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Lal Kunwar (1952) – Review

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Lal Kunwar (1952)

Year – 1952

Language – Hindi

Country – India

Producer – N. V. M. Production

Director – Ravindra Dave

Music Director – S. D. Burman

Box-Office Status – Flop

Cast – Nasir Khan, Suraiya, Jairaj, Usha Kiran, Agha, Durga Khote, Kuldip Akhtar,Sheikh, Tiwari

Miscellaneous Information
Songs List

Song
Year
Singers
Music Director(s)
Lyricist(s)
Aawaz deta hai solah ka seen
1952
Asha Bhosle
S.D. Burman
Sahir Ludhianvi
Ayi houn mai raja tere dwar sawalee banke
1952
Suraiya
S.D. Burman
Sahir Ludhianvi
Bachke humse bhala sarkar kahan jaoge
1952
Asha Bhosle & Geeta Dutt
S.D. Burman
Sahir Ludhianvi
Dil ka bhed jaan lo, choti si baat hai
1952
Asha Bhosle & Unknown Male
S.D. Burman
Sahir Ludhianvi
Nigahe kyon milayi thi agar yoon chhod jana tha
1952
Suraiya
S.D. Burman
Sahir Ludhianvi
Preet sataye teri,dil deke gham leliya
1952
Suraiya
S.D. Burman
Sahir Ludhianvi
Raja jani laga mohe nainwa ka baan
1952
Shamshad Begum
S.D. Burman
Sahir Ludhianvi
Tum jo mile arzooko dil ki rah milgayi
1952
Suraiya
S.D. Burman
Sahir Ludhianvi

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Review

“Lal Kunwar” is tailored and trimmed to glorify age-old conceptions of the nobility of Indian womanhood and is strengthened with a Jekyll-and-Hyde character, created by screenplay writer R. S. Chaudhry. But the main character and the engineering of the theme fail to produce results. Consequently, we are faced with a puerile attempt at horror, one of the poorest seen in many a long year. Apart from earning an “Adults Only” certificate from the Censors, the only achievement of the film is the transformation of a hackneyed three-cornered romance into a gruesome film story, gripping in a few places but generally falling fiat in its attempts to be a spine-chiller. To help the film out of the quagmire of its shortcomings, recourse as usual is had to slapstick comedy and romance. But even these departments suffer from mediocrity and “Lal Kunwar” emerges as an ineffectual piece of film art— a dud coin in celluloid, if ever there was one.

The story revolves around a young man (Nasir) who goes to occupy a mortgaged mansion and falls in love with a girl (Suraiya), who stays there with a good-for-nothing brother and a father who shoots strangers at sight. The story then introduces a frustrated lover (Jairaj) who becomes a ghoulwhen the hour of midnight strikes and has a habit of murdering his brides. Nasir learning of it is himself arrested for one such murder while things are being arranged for his sweetheart’s marriage to Jairaj. However, the nobility of the bride-to-be (his next murder victim) asserts itself and reforms Jairaj. He clears the hero of the murder charge, retires from the marriage pandal and delivers himself to the police as retribution for his past crimes.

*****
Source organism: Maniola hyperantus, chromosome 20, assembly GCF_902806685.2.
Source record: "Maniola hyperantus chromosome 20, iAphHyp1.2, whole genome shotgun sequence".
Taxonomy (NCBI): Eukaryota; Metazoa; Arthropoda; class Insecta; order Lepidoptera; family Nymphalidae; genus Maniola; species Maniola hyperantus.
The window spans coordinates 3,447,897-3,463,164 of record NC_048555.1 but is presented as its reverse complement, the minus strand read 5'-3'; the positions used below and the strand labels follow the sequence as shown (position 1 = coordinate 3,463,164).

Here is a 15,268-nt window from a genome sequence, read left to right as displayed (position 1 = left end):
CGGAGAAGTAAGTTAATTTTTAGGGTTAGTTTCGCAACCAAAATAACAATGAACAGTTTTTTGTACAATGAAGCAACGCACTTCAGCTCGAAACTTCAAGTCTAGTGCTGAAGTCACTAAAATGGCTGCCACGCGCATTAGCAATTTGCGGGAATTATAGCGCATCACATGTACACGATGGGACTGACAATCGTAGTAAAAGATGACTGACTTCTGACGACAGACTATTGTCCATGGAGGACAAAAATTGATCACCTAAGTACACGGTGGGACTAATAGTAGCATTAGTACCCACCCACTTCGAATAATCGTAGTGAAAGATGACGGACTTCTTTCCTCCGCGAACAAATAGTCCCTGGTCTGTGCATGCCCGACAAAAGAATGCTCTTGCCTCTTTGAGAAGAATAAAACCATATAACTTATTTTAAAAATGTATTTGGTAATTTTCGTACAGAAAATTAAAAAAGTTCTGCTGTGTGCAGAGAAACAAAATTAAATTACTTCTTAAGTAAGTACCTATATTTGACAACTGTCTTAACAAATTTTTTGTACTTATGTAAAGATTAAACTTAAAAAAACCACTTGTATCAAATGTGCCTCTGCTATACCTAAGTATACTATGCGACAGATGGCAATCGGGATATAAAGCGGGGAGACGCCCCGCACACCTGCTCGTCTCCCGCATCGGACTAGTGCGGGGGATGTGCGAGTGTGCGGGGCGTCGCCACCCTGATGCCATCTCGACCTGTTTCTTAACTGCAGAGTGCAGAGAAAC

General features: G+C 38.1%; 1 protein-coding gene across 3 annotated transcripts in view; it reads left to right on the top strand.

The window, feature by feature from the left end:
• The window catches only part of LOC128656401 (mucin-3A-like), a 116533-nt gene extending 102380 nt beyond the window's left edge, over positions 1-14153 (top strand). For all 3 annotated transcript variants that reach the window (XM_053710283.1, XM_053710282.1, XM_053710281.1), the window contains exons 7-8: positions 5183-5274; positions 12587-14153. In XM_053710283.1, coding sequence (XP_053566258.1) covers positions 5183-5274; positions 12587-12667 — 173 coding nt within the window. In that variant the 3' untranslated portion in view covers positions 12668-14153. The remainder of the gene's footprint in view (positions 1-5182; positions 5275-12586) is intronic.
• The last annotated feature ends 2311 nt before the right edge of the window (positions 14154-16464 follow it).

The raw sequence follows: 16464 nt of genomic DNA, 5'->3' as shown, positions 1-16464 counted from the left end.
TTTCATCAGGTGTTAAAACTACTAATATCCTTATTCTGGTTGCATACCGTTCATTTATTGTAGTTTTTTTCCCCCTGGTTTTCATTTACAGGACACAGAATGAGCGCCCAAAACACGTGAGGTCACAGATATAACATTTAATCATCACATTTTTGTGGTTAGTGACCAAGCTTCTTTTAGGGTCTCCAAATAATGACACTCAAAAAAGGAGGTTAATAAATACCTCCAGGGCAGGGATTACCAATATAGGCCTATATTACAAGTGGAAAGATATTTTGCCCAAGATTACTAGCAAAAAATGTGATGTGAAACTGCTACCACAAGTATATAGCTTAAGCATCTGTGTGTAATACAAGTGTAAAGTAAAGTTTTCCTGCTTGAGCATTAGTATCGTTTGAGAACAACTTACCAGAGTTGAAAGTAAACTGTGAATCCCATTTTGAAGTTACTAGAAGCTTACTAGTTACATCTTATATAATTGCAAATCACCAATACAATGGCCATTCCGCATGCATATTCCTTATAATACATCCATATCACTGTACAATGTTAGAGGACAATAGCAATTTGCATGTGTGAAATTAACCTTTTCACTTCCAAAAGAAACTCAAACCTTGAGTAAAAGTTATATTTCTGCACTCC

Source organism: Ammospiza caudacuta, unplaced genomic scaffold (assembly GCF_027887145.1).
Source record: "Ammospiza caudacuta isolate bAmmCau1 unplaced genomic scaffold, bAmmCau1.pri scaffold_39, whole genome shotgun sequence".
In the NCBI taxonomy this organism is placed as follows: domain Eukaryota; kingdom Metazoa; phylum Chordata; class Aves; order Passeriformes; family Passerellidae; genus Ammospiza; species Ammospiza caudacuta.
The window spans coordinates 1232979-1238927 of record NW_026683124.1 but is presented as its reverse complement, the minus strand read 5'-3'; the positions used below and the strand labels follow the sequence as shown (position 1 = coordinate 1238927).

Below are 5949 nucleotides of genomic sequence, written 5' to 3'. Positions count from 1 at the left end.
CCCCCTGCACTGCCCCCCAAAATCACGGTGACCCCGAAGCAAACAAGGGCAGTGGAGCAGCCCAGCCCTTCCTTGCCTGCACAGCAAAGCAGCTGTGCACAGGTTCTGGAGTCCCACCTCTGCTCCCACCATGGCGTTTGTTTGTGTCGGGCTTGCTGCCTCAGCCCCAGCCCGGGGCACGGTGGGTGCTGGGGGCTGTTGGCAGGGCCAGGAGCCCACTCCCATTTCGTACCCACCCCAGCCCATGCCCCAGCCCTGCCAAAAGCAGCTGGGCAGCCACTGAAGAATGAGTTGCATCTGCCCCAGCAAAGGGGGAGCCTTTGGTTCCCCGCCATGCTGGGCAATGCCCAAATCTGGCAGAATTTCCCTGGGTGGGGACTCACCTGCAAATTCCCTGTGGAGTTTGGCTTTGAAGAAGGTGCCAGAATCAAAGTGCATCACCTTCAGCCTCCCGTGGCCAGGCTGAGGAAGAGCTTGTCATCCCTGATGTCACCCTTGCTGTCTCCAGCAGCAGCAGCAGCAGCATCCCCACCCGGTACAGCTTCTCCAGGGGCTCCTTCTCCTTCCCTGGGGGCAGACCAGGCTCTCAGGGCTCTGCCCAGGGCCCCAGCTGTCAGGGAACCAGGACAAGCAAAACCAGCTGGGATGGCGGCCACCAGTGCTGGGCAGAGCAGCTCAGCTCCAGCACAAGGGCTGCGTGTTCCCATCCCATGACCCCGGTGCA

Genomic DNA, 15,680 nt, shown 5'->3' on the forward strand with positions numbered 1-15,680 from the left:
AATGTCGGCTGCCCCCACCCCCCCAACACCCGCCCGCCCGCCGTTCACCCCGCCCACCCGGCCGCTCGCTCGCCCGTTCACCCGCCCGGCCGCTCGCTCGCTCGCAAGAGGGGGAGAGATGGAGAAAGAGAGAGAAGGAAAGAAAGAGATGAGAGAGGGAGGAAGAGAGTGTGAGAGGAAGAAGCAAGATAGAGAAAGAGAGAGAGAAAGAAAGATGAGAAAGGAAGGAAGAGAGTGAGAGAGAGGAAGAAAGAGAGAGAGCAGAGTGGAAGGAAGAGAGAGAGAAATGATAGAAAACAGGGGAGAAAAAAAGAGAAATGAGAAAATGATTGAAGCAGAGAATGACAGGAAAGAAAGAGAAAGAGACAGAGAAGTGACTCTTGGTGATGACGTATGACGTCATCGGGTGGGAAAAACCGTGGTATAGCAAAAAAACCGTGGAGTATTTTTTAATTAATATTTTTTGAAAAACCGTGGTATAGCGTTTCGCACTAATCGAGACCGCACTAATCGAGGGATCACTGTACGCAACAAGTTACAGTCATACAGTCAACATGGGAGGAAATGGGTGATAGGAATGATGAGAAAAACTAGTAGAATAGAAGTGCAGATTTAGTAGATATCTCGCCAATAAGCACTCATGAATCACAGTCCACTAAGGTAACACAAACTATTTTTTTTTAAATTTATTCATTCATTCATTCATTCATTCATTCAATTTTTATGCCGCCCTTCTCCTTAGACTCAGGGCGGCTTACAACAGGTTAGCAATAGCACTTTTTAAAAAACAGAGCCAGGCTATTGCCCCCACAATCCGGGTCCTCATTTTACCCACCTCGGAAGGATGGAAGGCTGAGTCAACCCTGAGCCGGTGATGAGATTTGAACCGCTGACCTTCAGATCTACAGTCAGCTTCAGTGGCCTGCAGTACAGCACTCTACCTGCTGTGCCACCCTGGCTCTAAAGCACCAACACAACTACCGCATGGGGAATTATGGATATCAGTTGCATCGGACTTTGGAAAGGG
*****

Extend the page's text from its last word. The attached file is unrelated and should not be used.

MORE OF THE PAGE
The constant harping on the traditions of Indian womanhood is wearisome. Equally damaging is the atmosphere of the mansion, where everyone seems to go about in a perpetual daze. And added to all this is the attempt to create an aura of mystery by having a severed arm popping up every now and then in the second half of the film –and introducing macabre replicas of Jairaj’s many murdered wives. The film is saved from the ridiculous by competent portrayals by the cast. Jairaj as the villain with a split personality gives a good performance. So real is his transformation that one admires both him and the brilliant handiwork of K. B. Saraniama and Laxman M. Pote, who devised his make-up. After him come Agha, Sheikh and Tiwari to enliven the story with their raw, lusty humour. Suraiya and Nasir Khan strut through the film in an undefinable manner and the latter’s efforts to model his work upon the style of his brother Dilip cramp the full expression of his own individuality.

From the viewpoint of production values, there is little to commend. S. D. Burman’s musical score detracts from this well- known music-director’s reputation. But some of the lyrics have appeal. For Director Ravindra, who after the success of “Nagina” has been typing himself as a director of mystery dramas, the eventual fate of this film should be one more lesson.

“Nagina” went over in a big way because of its novelty, but his attempts in “Moti Mahal” and “Lal Kunwar” may show that mystery and horror are not always best-sellers. In “Lal Kunwar” Ravindra has borrowed from M. and T. Films’ “Nirala” and Robert Louis Stevenson’s classic but has failed miserably to evolve an engrossing film from the possibilities presented by the rich story material.

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